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NICE said NO to Keytruda plus trastuzumab for HER2-positive gastric cancer | 2024 | iPharmaCenter

Keytruda (pembrolizumab) combined with trastuzumab, fluoropyrimidine, and platinum-based chemotherapy is not recommended for initial treatment of locally advanced unresectable or metastatic HER2-positive gastric or gastro-oesophageal junction (GOJ) adenocarcinoma in adults with PD-L1 expressing tumors (CPS of 1 or more), according to its marketing authorization.


This recommendation does not affect ongoing NHS treatments involving pembrolizumab with trastuzumab, fluoropyrimidine, and platinum-based chemotherapy started before this guidance was issued. Patients currently receiving this treatment may continue under existing funding arrangements until they and their NHS clinician decide to stop.



Clinical Effectiveness

The company presented interim analysis 2 results (data cut-off May 2022) with median follow-ups of 17 months for the pembrolizumab plus trastuzumab and chemotherapy group and 13.9 months for the trastuzumab plus chemotherapy group. At the initial appraisal meeting, the committee noted interim analysis 3 of the KEYNOTE-811 trial, which had a longer follow-up.


During consultation, the company provided results from interim analysis 3 (data cut-off March 2023) with median follow-ups of 20 months for the pembrolizumab group and 18.2 months for the trastuzumab group. For the non-Asia cohort with PD-L1 and a CPS of 1 or more, pembrolizumab plus trastuzumab and chemotherapy significantly improved progression-free survival and overall survival compared to trastuzumab plus chemotherapy. The committee concluded that interim analysis 3 of KEYNOTE-811 was suitable for decision-making.



The company utilized EQ-5D-5L data from the non-Asia cohort with PD-L1 and a CPS of 1 or more from KEYNOTE-811 to estimate utility values, mapping them to the EQ-5D-3L value set via the Decision Support Unit's mapping function. The base case included utility values based on a time-to-death approach with four categories: less than 30 days, 30 to 179 days, 180 to 359 days, and 360 days or more from death.


A progression-based approach was also modeled. The EAG used the time-to-death approach but highlighted significant uncertainty in this method for applying utility values, noting that both approaches have limitations due to heavily censored data at progression or treatment discontinuation points. The progression-based approach is more common, with clinical advice suggesting progression and adverse events are key utility drivers in this disease area.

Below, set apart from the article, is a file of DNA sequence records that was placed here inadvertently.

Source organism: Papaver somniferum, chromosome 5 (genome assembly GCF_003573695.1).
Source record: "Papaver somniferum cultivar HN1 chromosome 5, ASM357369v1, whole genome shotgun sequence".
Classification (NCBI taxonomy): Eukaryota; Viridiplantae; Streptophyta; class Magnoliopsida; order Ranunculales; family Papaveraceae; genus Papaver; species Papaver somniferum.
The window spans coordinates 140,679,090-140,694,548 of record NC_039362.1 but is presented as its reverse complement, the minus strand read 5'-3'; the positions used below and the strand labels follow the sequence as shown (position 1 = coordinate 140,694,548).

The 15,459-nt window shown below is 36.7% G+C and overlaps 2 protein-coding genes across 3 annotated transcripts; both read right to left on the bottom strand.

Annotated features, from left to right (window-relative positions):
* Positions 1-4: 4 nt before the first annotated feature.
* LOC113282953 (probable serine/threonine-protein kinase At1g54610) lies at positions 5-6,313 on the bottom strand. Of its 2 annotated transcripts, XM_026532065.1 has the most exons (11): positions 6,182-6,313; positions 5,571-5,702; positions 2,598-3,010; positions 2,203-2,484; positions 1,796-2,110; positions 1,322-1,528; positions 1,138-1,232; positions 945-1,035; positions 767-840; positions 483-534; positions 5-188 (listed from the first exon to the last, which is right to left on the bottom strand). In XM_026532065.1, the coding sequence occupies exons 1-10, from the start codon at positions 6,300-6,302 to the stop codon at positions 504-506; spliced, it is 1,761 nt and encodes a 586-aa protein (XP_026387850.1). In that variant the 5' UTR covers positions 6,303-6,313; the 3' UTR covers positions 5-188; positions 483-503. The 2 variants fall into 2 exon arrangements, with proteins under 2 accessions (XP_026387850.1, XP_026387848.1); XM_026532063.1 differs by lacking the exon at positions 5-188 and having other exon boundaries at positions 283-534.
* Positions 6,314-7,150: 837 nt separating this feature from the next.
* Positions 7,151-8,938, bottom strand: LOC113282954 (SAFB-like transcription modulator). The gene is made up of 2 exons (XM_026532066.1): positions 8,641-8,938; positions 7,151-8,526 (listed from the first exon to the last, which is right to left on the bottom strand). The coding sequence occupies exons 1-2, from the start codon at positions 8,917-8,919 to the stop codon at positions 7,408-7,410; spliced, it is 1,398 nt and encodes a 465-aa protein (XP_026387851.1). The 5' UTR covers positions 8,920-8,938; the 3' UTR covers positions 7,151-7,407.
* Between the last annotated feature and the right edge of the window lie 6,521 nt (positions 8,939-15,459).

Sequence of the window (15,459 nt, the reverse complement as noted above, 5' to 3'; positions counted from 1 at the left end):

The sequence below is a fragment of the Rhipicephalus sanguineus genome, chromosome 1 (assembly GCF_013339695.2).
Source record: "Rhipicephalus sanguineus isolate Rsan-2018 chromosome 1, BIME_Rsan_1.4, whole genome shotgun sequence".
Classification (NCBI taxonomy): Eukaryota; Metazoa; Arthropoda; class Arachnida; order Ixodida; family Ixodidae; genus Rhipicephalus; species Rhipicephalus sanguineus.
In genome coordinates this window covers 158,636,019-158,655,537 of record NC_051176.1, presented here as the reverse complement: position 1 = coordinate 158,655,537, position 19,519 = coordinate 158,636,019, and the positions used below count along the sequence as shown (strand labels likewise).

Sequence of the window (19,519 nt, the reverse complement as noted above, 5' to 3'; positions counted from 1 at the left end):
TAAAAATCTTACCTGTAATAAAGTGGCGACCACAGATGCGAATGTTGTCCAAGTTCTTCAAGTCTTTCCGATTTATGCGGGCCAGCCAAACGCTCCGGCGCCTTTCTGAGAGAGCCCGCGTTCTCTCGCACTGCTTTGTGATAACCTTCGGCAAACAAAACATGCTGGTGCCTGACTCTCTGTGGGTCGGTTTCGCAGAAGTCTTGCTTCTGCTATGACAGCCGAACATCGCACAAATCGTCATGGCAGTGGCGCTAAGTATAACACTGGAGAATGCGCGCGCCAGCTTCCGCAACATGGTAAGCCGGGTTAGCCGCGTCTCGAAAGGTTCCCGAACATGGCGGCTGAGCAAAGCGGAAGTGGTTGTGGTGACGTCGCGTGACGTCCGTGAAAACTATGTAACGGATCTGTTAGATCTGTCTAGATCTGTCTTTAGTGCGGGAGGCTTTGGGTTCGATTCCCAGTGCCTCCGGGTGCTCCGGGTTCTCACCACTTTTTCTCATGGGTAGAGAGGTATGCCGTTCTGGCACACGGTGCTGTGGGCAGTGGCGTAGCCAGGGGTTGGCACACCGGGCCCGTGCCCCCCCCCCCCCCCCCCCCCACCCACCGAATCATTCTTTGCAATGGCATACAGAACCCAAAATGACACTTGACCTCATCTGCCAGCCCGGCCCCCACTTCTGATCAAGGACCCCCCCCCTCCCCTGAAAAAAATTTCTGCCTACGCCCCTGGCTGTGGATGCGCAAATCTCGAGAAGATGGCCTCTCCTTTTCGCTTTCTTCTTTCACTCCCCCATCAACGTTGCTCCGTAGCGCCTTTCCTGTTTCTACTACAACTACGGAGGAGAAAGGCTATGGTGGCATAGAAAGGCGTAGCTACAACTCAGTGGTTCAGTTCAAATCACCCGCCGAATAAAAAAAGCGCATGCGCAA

NICE acknowledged the lack of utility data in gastric or GOJ cancer and accepted the time-to-death approach's appropriateness despite the uncertainty. The company used descriptive statistics without adjusting for repeated measures to estimate utility values, while the EAG preferred a linear mixed effects regression model to account for repeated measures and covariates. The committee found the linear mixed effects regression model more appropriate.



NICE's health technology evaluation manual states that for ICERs above £20,000 per QALY gained, the acceptability of a technology will consider the degree of certainty around the ICER. The committee will be more cautious if less certain about the ICERs but will consider other aspects, including uncaptured health benefits. Due to high uncertainty in long-term survival estimates for both treatment regimens, the committee concluded that an acceptable ICER would be around the middle of NICE's cost-effectiveness range (£20,000 to £30,000 per QALY gained).


Cost-Effectiveness Estimates

The committee considered confidential cost-effectiveness estimates, including discounts for comparators and follow-up treatments. The company and EAG's base case results for pembrolizumab plus trastuzumab and chemotherapy were above the range normally deemed cost-effective for NHS resources.


Committee Preferences The committee's preferred assumptions included data from the non-Asia cohort, long-term survival extrapolations using specific spline models for each treatment arm, utility values from the time-to-death approach using linear mixed effect regression modeling, PD-L1 testing costs for the pembrolizumab arm only, trastuzumab treatment modeled based on the time-to-treatment discontinuation curve from KEYNOTE-811, trastuzumab administration costs per EAG's scenario analysis, and a severity weighting of 1.2 applied to QALYs. These assumptions led to cost-effectiveness estimates outside the range NICE usually considers acceptable.



Recommendation

Clinical evidence indicates that pembrolizumab plus trastuzumab and chemotherapy improves overall survival in untreated locally advanced unresectable or metastatic HER2-positive gastric or GOJ cancer in adults with PD-L1 expressing tumors (CPS of 1 or more). However, long-term survival extrapolations for both treatment regimens are very uncertain. The committee concluded that the ICER with preferred assumptions is not within NICE's acceptable range for NHS resources, thus pembrolizumab plus trastuzumab and chemotherapy is not recommended.

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